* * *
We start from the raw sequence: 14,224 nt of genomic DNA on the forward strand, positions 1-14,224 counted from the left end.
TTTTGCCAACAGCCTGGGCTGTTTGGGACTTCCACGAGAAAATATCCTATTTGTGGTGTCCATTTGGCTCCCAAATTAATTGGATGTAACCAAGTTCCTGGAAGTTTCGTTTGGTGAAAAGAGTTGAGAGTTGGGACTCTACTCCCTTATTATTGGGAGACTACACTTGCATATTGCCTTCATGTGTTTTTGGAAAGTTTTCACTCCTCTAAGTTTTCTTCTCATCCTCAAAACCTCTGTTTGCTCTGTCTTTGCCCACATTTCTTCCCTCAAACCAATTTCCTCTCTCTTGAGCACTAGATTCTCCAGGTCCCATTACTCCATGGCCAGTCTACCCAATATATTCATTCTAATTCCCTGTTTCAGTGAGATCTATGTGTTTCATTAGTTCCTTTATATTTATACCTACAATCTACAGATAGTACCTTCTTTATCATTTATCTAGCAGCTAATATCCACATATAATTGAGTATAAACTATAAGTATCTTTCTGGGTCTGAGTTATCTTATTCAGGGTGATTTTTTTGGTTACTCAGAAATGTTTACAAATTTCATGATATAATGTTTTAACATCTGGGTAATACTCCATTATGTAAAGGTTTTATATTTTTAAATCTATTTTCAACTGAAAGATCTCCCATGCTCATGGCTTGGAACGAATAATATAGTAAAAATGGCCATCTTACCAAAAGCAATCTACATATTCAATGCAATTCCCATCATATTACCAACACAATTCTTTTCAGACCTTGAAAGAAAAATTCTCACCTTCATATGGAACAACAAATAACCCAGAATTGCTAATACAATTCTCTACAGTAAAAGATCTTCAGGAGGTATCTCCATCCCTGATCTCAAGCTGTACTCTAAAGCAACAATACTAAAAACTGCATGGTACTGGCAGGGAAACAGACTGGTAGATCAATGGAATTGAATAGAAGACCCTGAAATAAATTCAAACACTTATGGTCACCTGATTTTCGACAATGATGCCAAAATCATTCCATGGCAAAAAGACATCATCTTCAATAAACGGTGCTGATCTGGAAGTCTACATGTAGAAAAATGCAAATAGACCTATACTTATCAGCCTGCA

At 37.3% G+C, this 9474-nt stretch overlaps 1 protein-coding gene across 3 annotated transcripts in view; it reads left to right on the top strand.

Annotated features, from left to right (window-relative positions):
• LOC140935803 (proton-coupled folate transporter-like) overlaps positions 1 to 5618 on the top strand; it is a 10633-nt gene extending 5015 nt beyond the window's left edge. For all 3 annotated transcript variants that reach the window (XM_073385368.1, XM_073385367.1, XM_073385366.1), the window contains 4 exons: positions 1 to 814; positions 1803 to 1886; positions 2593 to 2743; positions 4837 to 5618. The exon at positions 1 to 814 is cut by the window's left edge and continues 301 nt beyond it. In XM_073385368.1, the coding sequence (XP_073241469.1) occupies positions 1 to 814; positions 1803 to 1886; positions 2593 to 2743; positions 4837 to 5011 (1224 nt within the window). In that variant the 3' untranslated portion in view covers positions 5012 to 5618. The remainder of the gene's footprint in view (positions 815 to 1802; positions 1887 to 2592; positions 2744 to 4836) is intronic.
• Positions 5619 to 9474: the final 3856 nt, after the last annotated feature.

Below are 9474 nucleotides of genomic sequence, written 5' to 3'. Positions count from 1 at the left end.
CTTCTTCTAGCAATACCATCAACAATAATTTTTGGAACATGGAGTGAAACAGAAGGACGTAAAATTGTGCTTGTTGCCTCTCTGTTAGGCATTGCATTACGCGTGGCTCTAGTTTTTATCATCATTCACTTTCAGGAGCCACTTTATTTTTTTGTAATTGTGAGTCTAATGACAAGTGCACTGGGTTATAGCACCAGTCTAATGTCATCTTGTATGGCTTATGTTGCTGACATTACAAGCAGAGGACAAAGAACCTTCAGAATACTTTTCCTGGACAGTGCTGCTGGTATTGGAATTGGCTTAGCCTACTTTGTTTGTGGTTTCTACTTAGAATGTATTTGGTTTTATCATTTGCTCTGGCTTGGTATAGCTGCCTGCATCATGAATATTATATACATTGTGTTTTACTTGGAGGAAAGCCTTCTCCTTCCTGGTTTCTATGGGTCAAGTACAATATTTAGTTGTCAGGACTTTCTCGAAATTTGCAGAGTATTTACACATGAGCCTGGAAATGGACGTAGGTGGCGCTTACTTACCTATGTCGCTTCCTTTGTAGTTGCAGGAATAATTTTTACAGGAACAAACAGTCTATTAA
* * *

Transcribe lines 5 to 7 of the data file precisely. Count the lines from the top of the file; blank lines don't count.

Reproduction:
• LOC140935803 (proton-coupled folate transporter-like) overlaps positions 1 to 5618 on the top strand; it is a 10633-nt gene extending 5015 nt beyond the window's left edge. For all 3 annotated transcript variants that reach the window (XM_073385368.1, XM_073385367.1, XM_073385366.1), the window contains 4 exons: positions 1 to 814; positions 1803 to 1886; positions 2593 to 2743; positions 4837 to 5618. The exon at positions 1 to 814 is cut by the window's left edge and continues 301 nt beyond it. In XM_073385368.1, the coding sequence (XP_073241469.1) occupies positions 1 to 814; positions 1803 to 1886; positions 2593 to 2743; positions 4837 to 5011 (1224 nt within the window). In that variant the 3' untranslated portion in view covers positions 5012 to 5618. The remainder of the gene's footprint in view (positions 815 to 1802; positions 1887 to 2592; positions 2744 to 4836) is intronic.
• Positions 5619 to 9474: the final 3856 nt, after the last annotated feature.

Below are 9474 nucleotides of genomic sequence, written 5' to 3'. Positions count from 1 at the left end.